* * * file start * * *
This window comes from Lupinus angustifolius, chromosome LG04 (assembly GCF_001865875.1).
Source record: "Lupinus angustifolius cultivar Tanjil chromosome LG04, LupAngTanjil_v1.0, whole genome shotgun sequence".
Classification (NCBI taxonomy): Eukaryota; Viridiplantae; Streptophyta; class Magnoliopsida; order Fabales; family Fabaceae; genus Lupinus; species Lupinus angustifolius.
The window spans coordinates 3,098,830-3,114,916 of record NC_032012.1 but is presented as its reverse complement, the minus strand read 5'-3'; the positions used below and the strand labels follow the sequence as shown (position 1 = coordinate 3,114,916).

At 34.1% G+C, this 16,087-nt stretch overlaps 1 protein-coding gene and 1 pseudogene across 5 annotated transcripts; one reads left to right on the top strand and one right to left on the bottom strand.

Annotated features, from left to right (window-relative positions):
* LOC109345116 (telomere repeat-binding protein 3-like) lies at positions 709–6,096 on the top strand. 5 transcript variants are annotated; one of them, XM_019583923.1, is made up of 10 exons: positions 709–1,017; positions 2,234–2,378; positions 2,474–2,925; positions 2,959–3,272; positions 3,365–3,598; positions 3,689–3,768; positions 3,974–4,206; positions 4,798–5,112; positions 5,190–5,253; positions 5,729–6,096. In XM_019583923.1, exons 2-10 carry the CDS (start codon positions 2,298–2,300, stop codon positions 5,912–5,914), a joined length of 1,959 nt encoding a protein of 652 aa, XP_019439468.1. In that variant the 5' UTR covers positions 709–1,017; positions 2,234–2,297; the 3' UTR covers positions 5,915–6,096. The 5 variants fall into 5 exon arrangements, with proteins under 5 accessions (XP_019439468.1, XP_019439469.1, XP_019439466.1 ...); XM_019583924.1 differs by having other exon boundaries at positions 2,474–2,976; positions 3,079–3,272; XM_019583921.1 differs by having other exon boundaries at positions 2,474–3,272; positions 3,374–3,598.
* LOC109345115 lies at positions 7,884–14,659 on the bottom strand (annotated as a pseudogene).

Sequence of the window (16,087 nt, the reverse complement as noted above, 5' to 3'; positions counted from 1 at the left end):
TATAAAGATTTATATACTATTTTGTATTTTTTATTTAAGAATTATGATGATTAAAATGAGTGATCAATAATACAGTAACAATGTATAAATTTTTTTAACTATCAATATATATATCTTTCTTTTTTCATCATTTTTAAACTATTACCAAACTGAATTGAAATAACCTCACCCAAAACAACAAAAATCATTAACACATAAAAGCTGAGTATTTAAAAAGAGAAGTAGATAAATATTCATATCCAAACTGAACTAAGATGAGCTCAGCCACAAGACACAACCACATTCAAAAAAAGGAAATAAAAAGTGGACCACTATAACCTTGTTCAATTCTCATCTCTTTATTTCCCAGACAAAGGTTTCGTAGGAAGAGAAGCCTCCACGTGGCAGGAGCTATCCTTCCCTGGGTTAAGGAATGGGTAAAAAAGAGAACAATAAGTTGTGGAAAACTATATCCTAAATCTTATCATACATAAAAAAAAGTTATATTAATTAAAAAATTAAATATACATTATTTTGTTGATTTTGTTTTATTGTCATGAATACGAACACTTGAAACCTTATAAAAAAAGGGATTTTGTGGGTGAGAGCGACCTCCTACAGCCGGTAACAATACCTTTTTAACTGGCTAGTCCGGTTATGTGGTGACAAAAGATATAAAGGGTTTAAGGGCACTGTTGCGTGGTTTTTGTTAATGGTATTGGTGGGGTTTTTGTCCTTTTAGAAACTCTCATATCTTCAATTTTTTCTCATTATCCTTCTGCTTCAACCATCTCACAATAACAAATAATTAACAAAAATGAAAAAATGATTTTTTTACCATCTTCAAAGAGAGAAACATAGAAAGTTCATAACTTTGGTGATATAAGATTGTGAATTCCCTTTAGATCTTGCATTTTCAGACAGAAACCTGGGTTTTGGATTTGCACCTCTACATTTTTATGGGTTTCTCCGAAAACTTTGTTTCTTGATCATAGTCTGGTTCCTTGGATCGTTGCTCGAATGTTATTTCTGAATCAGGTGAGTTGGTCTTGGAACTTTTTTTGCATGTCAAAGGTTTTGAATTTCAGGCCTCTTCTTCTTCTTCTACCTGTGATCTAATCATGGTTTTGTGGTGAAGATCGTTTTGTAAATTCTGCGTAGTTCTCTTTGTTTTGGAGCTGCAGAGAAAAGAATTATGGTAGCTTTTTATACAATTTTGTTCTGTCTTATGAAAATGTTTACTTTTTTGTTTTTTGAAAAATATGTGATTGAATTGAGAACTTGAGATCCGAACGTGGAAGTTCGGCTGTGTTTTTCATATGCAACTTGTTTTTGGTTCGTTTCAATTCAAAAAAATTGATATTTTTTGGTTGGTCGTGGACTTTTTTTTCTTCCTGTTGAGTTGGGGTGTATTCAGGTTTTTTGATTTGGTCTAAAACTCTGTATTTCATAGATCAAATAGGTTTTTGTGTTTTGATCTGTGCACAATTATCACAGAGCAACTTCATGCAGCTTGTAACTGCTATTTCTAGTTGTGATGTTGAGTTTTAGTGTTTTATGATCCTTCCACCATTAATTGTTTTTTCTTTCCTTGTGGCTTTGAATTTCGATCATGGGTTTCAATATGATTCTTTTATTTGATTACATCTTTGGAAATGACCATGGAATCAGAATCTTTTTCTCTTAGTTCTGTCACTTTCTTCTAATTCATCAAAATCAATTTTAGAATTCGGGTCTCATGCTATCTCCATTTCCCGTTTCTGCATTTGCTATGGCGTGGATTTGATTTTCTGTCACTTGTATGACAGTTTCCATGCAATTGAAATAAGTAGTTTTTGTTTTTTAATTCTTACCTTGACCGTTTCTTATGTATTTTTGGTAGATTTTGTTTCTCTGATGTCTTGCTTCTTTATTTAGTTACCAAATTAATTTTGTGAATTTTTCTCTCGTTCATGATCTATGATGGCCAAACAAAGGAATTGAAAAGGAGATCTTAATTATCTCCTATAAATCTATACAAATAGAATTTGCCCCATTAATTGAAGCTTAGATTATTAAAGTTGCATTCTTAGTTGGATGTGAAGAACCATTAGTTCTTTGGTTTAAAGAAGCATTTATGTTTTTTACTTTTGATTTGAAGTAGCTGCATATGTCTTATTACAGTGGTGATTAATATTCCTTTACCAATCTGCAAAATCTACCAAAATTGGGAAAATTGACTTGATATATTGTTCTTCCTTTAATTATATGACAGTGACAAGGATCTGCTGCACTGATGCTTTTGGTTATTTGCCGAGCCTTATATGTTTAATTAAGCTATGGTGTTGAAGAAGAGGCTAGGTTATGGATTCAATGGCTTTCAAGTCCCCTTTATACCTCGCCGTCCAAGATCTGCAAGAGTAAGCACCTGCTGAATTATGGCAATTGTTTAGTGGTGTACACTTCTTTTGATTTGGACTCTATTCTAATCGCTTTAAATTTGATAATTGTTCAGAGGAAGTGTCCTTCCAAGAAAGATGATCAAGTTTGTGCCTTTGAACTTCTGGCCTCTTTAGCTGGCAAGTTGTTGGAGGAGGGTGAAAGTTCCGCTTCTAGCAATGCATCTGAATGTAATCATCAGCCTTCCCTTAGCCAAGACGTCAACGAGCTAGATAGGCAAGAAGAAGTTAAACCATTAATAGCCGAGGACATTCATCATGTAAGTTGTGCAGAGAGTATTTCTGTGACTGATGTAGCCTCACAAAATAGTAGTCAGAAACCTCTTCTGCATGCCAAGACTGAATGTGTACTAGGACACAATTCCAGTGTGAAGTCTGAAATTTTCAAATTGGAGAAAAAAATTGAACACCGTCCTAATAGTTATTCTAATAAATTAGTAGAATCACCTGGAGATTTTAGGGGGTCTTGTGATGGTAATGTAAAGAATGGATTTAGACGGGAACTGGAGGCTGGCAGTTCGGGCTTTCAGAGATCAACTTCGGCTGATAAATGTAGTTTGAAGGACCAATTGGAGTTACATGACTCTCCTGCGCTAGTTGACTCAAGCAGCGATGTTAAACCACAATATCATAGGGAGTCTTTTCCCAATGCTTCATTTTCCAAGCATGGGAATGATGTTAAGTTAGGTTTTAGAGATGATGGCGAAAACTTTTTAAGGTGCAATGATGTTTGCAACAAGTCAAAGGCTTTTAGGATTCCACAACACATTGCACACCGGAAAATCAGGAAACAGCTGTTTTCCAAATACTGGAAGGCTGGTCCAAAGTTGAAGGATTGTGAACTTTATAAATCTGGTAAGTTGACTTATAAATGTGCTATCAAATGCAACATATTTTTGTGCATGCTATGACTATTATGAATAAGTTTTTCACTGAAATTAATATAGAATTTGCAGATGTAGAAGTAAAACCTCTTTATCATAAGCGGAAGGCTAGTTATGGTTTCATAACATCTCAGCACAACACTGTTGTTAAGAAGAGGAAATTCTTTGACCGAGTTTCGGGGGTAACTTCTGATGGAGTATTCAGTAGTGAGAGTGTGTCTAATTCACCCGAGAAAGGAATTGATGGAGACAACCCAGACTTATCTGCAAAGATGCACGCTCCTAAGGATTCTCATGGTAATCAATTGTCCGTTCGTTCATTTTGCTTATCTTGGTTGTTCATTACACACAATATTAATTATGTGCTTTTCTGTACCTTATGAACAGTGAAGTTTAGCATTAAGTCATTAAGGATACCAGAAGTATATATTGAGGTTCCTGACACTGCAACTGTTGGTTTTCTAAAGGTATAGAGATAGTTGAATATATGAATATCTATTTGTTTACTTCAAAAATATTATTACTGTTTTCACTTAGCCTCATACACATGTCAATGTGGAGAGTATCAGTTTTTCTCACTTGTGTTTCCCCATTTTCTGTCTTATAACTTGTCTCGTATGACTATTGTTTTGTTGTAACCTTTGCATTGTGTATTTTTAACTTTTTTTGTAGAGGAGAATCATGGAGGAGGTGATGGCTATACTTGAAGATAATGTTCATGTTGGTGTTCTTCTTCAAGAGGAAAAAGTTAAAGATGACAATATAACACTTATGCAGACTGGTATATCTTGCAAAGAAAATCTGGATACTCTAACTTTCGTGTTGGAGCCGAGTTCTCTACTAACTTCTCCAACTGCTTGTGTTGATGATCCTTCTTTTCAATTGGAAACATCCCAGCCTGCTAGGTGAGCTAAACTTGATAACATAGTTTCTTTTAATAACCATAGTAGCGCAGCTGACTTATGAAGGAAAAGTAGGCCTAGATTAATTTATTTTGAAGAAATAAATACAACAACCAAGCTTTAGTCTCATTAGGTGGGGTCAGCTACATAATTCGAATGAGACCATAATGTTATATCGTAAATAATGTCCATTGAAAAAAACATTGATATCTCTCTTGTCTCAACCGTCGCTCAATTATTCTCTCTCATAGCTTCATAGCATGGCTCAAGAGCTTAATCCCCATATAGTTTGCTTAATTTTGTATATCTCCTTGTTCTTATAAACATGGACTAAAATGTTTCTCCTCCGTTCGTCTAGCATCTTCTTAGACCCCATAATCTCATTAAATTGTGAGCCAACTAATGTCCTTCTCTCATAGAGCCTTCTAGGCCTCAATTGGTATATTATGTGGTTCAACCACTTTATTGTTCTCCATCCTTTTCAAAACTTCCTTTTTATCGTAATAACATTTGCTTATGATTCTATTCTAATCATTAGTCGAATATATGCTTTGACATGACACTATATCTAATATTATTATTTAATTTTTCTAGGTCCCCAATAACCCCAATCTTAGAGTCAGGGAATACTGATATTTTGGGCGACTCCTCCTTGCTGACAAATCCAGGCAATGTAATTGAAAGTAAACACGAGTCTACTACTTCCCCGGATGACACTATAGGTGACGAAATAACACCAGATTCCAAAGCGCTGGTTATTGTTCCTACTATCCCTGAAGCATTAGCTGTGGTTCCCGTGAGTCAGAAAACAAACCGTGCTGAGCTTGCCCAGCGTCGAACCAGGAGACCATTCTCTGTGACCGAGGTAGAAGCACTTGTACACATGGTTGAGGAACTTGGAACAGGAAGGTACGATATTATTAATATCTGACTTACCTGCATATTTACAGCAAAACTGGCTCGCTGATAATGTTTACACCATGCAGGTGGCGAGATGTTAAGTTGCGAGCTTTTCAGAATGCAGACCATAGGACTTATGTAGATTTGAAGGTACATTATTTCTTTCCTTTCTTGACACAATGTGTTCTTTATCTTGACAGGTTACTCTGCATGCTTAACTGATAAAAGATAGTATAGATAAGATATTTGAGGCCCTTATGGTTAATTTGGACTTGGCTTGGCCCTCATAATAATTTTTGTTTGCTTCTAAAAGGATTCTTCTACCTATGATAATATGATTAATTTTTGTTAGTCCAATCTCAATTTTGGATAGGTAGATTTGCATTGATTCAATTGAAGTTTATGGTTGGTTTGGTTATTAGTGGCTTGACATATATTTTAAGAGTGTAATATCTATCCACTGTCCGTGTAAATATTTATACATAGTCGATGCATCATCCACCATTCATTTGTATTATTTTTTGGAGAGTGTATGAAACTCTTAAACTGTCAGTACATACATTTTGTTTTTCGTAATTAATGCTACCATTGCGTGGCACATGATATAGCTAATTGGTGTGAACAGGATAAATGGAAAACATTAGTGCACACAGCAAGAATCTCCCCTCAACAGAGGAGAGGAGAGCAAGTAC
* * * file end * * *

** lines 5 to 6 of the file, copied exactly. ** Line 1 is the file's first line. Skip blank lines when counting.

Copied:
At 34.1% G+C, this 16,087-nt stretch overlaps 1 protein-coding gene and 1 pseudogene across 5 annotated transcripts; one reads left to right on the top strand and one right to left on the bottom strand.

Annotated features, from left to right (window-relative positions):